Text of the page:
But much of the group's success is the result of diligence.
''We do a lot of surveillance. We do a lot of talking to people,'' said Clark, who equated the effort to a game of hide-and-seek played out across the state and across the country.
''People are creatures of habit. You re-create that person's life while you're looking for them -- who are they related to, who are their friends,'' he said. '' Often they're getting support from other people in the community too, so we identify that source and cut it off.''
Arrests include Charles Limanni, 36, of Scarborough, on charges of robbing a Portland bank earlier this month; Rodney Irvin, arrested on drug charges after being on the run for over a year; John McLean, 27, accused of holding up a Portland Dunkin' Donuts, who was found at a friend's home in Lawrence, Mass.; Arthur Dubois, 49, of Portland, a career criminal who was arrested in Vermont on Maine robbery warrants and was subsequently charged with taking $2,000 from a convenience-store safe there; and Schors, 35, wanted on eight felony warrants by five Maine departments.
Googins said the officer who his department dedicated to the task force is a good investment because the city already was devoting time to tracking down fugitives. The task force improves the department's capability, he said.
''When something happens like an armed robbery or bank robbery, the fact is this unit can get on it right away, and that's tough to do when you have limited resources,'' Googins said.
Portland Deputy Chief William Ridge said that actually tracking down the suspect is only one facet of a detective's job when investigating a crime. The officer has to collect enough evidence for prosecutors to win a conviction.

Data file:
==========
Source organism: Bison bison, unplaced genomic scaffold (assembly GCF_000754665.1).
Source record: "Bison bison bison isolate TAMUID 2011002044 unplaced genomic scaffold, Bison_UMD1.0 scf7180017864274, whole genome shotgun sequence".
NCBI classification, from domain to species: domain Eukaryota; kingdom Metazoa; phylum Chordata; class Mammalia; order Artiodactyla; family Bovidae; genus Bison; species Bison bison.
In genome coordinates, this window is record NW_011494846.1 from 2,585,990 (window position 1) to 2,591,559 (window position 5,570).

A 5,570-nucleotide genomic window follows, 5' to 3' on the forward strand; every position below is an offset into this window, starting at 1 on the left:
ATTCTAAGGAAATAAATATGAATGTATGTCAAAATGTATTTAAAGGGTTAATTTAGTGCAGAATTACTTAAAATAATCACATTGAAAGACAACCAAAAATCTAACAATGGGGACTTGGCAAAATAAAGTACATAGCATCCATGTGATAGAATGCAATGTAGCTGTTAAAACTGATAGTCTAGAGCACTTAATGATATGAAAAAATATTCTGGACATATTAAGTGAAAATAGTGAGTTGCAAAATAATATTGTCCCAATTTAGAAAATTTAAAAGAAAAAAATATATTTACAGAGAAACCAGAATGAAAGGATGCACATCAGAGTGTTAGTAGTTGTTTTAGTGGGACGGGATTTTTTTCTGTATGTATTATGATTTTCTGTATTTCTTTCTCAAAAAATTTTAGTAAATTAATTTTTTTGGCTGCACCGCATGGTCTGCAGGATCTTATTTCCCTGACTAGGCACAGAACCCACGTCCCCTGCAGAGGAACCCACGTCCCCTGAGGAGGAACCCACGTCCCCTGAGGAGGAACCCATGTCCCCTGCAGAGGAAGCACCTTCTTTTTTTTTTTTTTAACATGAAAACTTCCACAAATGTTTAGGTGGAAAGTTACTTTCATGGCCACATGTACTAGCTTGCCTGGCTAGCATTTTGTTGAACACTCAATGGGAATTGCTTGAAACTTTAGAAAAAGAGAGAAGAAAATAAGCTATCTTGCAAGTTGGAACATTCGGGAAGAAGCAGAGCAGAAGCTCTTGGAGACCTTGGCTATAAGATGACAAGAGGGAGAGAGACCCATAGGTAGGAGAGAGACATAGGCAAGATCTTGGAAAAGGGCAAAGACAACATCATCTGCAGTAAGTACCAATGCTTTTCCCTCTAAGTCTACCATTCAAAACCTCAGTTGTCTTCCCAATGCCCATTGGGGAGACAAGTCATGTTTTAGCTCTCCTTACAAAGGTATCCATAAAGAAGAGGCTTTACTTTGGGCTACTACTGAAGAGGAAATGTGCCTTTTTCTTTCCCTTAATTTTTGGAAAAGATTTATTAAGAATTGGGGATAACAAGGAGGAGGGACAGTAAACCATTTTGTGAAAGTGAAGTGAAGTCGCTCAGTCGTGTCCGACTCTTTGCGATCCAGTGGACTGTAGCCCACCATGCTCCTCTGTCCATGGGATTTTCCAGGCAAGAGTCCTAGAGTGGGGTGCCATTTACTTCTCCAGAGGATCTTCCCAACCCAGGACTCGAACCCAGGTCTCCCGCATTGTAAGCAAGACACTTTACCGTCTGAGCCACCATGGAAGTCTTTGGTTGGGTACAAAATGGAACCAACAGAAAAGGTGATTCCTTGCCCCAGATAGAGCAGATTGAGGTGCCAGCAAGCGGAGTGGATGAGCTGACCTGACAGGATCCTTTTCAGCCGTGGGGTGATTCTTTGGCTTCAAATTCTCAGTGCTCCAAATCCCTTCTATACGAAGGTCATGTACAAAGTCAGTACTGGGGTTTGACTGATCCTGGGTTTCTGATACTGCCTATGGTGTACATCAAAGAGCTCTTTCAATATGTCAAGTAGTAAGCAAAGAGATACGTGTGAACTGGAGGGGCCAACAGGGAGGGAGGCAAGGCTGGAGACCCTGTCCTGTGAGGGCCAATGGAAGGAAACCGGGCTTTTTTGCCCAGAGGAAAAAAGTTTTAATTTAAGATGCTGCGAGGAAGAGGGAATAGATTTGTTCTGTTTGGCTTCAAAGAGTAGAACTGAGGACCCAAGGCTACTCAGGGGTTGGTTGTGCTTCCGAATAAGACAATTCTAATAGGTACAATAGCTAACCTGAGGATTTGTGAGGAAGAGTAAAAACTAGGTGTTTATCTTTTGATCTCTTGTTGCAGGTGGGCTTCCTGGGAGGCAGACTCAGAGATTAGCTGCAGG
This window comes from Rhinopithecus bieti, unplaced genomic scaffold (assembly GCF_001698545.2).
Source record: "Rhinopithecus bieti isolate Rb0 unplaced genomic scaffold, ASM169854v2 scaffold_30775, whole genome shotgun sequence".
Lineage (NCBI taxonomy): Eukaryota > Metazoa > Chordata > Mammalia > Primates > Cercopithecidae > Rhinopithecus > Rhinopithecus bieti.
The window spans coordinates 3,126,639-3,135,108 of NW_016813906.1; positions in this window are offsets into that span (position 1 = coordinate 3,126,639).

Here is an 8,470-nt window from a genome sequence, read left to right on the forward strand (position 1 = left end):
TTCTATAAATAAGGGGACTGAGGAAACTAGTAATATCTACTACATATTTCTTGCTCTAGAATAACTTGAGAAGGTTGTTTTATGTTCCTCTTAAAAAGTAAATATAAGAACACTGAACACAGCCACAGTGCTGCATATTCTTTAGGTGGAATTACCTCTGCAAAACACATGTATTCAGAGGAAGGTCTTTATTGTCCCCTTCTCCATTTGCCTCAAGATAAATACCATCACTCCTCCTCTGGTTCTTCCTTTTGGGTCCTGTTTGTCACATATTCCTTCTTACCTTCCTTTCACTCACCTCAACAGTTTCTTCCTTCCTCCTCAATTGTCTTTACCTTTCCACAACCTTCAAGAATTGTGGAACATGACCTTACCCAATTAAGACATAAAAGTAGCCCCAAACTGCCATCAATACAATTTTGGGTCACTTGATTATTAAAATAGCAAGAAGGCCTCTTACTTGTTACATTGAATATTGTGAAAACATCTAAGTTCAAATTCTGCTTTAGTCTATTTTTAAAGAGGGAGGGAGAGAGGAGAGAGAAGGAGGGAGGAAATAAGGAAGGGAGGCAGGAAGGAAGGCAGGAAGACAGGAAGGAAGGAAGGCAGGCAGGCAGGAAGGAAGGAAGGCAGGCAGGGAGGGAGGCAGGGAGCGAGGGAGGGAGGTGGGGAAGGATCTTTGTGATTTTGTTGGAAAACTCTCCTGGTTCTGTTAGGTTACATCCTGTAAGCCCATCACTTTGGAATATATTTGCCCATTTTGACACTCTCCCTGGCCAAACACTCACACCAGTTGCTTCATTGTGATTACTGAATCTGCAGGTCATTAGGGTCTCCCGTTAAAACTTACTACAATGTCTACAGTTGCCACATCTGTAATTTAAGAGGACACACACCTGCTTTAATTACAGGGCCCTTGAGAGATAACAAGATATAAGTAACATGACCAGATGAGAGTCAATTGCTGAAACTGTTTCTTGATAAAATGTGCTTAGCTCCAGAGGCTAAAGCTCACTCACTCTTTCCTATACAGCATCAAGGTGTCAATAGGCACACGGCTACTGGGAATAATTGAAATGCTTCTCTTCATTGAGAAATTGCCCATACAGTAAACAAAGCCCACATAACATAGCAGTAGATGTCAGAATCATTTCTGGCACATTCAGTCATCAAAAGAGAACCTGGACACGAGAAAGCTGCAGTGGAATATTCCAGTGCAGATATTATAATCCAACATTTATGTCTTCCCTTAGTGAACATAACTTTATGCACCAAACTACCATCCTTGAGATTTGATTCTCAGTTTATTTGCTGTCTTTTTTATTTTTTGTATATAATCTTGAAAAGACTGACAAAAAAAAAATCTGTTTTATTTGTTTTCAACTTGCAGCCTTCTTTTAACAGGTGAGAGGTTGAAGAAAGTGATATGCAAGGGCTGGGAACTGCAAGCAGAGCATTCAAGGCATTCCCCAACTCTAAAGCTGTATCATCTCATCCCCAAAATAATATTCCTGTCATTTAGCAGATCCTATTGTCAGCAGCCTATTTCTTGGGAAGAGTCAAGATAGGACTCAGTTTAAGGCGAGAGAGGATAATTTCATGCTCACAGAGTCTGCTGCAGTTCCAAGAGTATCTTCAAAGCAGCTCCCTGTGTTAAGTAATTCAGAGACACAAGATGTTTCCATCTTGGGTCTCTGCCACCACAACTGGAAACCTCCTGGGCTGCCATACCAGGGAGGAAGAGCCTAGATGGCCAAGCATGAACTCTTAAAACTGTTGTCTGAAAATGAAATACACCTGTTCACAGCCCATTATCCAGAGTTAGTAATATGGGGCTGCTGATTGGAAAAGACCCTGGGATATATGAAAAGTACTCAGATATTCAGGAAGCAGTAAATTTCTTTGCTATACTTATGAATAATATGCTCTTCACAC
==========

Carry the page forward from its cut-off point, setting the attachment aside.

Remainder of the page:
By delegating the tracking task, detectives can do a better job on other aspects of the investigation, such as coordinating witness interviews.
The task force, formed without any outside funding, uses space provided by the Portland Police Department. This year the unit will have access to a $173,000 Justice Department grant to help pay for overtime and specialized equipment.
Police chiefs say it is too soon to gauge whether the task force arrests have had an impact on the crime problem in southern Maine. Departments typically don't calculate their statistics until the end of the year, and it can be hard to gauge how much crime would have occurred absent the arrests.
Maine's violent crime rate remains low compared with much of the country. Many of the people arrested are sought for less serious crimes than the drive-by shootings and brutal assaults that are commonplace in some major cities. But people on the run can react unpredictably, which can endanger the public or a street officer working a traffic detail.
''We're very fortunate we're still a very safe state, but we cannot overlook the fact we do have violent crime,'' Googins said. ''We have people out there that want to hurt you, want to take your stuff. It's those folks who deserve attention.''
Staff Writer David Hench can be contacted at 791-6327 or at:
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John McLean, DOB 05-29-1980